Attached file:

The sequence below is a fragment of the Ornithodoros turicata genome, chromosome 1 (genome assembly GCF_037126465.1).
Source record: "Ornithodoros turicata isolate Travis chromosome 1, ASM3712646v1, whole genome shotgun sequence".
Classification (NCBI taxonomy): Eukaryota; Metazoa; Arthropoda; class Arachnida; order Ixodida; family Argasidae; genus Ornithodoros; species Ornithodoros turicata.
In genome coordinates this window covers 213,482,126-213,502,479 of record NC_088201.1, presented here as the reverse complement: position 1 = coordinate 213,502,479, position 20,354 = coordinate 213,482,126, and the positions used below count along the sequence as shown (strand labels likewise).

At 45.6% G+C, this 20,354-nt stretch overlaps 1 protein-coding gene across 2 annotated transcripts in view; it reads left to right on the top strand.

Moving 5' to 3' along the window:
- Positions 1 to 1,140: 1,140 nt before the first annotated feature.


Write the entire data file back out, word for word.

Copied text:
The sequence below is a fragment of the Ornithodoros turicata genome, chromosome 1 (genome assembly GCF_037126465.1).
Source record: "Ornithodoros turicata isolate Travis chromosome 1, ASM3712646v1, whole genome shotgun sequence".
Classification (NCBI taxonomy): Eukaryota; Metazoa; Arthropoda; class Arachnida; order Ixodida; family Argasidae; genus Ornithodoros; species Ornithodoros turicata.
In genome coordinates this window covers 213,482,126-213,502,479 of record NC_088201.1, presented here as the reverse complement: position 1 = coordinate 213,502,479, position 20,354 = coordinate 213,482,126, and the positions used below count along the sequence as shown (strand labels likewise).

At 45.6% G+C, this 20,354-nt stretch overlaps 1 protein-coding gene across 2 annotated transcripts in view; it reads left to right on the top strand.

Moving 5' to 3' along the window:
- Positions 1 to 1,140: 1,140 nt before the first annotated feature.